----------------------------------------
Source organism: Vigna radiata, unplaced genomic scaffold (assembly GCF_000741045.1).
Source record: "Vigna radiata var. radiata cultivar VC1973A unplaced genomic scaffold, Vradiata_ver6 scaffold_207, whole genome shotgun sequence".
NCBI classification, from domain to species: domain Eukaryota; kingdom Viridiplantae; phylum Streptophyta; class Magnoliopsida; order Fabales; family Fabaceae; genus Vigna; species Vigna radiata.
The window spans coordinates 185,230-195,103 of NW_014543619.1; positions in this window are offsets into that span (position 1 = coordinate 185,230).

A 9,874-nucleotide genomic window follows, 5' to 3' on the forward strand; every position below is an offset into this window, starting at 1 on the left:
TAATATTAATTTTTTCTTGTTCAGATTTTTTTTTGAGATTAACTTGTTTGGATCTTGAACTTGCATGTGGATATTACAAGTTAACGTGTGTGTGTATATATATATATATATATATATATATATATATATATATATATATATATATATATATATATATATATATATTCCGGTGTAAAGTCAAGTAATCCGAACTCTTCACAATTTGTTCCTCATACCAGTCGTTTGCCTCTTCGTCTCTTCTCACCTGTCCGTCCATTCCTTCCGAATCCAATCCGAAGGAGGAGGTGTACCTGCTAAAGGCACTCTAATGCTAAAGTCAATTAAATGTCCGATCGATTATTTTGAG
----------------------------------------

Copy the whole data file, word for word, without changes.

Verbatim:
Source organism: Vigna radiata, unplaced genomic scaffold (assembly GCF_000741045.1).
Source record: "Vigna radiata var. radiata cultivar VC1973A unplaced genomic scaffold, Vradiata_ver6 scaffold_207, whole genome shotgun sequence".
NCBI classification, from domain to species: domain Eukaryota; kingdom Viridiplantae; phylum Streptophyta; class Magnoliopsida; order Fabales; family Fabaceae; genus Vigna; species Vigna radiata.
The window spans coordinates 185,230-195,103 of NW_014543619.1; positions in this window are offsets into that span (position 1 = coordinate 185,230).

A 9,874-nucleotide genomic window follows, 5' to 3' on the forward strand; every position below is an offset into this window, starting at 1 on the left:
TAATATTAATTTTTTCTTGTTCAGATTTTTTTTTGAGATTAACTTGTTTGGATCTTGAACTTGCATGTGGATATTACAAGTTAACGTGTGTGTGTATATATATATATATATATATATATATATATATATATATATATATATATATATATATATATATATATATATTCCGGTGTAAAGTCAAGTAATCCGAACTCTTCACAATTTGTTCCTCATACCAGTCGTTTGCCTCTTCGTCTCTTCTCACCTGTCCGTCCATTCCTTCCGAATCCAATCCGAAGGAGGAGGTGTACCTGCTAAAGGCACTCTAATGCTAAAGTCAATTAAATGTCCGATCGATTATTTTGAG